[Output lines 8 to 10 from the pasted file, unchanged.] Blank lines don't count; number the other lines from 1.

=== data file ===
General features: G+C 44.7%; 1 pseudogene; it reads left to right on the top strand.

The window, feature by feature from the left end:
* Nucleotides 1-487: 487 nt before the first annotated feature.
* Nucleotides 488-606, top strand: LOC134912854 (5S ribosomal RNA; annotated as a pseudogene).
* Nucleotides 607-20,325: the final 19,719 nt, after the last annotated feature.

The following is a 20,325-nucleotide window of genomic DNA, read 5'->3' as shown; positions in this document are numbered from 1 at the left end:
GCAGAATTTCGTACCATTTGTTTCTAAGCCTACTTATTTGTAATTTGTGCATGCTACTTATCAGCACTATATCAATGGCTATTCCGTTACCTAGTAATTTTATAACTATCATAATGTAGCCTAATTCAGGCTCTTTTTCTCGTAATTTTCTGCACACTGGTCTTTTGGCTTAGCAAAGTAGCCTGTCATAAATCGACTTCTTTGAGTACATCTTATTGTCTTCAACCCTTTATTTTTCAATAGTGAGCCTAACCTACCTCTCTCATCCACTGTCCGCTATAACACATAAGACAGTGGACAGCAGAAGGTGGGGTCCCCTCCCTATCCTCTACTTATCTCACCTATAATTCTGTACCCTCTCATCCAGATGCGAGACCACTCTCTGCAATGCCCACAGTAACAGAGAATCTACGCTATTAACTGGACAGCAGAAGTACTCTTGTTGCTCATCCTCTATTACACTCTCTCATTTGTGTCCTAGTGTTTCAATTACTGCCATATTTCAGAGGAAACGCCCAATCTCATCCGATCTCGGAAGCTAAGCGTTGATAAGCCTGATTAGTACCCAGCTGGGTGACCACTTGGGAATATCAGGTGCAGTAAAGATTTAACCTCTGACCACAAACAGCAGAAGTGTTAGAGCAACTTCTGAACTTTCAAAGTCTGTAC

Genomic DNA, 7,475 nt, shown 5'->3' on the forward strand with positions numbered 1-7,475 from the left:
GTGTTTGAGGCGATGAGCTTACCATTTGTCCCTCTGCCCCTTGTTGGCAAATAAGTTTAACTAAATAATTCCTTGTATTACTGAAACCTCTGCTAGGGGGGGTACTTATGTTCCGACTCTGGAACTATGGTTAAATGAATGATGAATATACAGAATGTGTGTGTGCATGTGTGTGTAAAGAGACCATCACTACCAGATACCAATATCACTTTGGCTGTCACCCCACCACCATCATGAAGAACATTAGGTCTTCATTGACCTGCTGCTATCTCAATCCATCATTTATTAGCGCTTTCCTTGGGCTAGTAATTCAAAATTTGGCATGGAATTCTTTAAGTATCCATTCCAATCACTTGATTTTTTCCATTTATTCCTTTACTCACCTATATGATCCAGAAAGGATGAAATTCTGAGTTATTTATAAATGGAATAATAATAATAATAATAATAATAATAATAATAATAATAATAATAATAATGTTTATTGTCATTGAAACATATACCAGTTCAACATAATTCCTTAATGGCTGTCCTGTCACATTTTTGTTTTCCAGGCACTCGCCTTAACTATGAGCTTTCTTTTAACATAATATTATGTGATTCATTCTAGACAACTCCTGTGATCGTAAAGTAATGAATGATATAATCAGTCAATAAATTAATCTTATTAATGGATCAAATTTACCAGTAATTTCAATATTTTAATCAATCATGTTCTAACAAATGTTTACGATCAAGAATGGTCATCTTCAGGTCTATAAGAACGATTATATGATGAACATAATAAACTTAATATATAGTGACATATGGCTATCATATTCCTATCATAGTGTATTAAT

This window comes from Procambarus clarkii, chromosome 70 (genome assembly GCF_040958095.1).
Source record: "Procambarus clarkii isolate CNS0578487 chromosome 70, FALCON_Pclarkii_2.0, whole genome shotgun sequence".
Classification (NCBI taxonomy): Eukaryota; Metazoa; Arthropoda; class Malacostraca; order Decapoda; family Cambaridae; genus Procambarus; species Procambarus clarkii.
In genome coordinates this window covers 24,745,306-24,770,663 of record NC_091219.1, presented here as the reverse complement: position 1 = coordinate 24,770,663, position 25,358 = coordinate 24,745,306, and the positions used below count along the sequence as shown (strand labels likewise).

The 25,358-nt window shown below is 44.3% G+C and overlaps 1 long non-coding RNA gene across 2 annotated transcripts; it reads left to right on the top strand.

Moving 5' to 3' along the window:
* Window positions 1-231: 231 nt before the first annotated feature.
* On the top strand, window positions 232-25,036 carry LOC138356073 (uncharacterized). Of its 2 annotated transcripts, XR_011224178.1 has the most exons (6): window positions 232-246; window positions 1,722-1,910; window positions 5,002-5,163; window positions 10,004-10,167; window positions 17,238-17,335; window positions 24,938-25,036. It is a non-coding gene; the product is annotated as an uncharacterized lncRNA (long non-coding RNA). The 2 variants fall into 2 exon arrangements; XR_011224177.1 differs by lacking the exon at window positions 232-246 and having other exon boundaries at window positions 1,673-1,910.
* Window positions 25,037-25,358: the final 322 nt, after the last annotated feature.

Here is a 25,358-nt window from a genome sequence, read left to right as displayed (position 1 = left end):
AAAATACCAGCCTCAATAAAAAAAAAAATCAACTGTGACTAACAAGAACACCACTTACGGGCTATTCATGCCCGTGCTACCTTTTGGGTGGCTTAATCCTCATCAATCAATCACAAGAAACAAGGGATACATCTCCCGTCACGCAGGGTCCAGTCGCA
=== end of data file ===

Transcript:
Genomic DNA, 7,475 nt, shown 5'->3' on the forward strand with positions numbered 1-7,475 from the left:
GTGTTTGAGGCGATGAGCTTACCATTTGTCCCTCTGCCCCTTGTTGGCAAATAAGTTTAACTAAATAATTCCTTGTATTACTGAAACCTCTGCTAGGGGGGGTACTTATGTTCCGACTCTGGAACTATGGTTAAATGAATGATGAATATACAGAATGTGTGTGTGCATGTGTGTGTAAAGAGACCATCACTACCAGATACCAATATCACTTTGGCTGTCACCCCACCACCATCATGAAGAACATTAGGTCTTCATTGACCTGCTGCTATCTCAATCCATCATTTATTAGCGCTTTCCTTGGGCTAGTAATTCAAAATTTGGCATGGAATTCTTTAAGTATCCATTCCAATCACTTGATTTTTTCCATTTATTCCTTTACTCACCTATATGATCCAGAAAGGATGAAATTCTGAGTTATTTATAAATGGAATAATAATAATAATAATAATAATAATAATAATAATAATAATAATAATAATGTTTATTGTCATTGAAACATATACCAGTTCAACATAATTCCTTAATGGCTGTCCTGTCACATTTTTGTTTTCCAGGCACTCGCCTTAACTATGAGCTTTCTTTTAACATAATATTATGTGATTCATTCTAGACAACTCCTGTGATCGTAAAGTAATGAATGATATAATCAGTCAATAAATTAATCTTATTAATGGATCAAATTTACCAGTAATTTCAATATTTTAATCAATCATGTTCTAACAAATGTTTACGATCAAGAATGGTCATCTTCAGGTCTATAAGAACGATTATATGATGAACATAATAAACTTAATATATAGTGACATATGGCTATCATATTCCTATCATAGTGTATTAAT

This window comes from Procambarus clarkii, chromosome 70 (genome assembly GCF_040958095.1).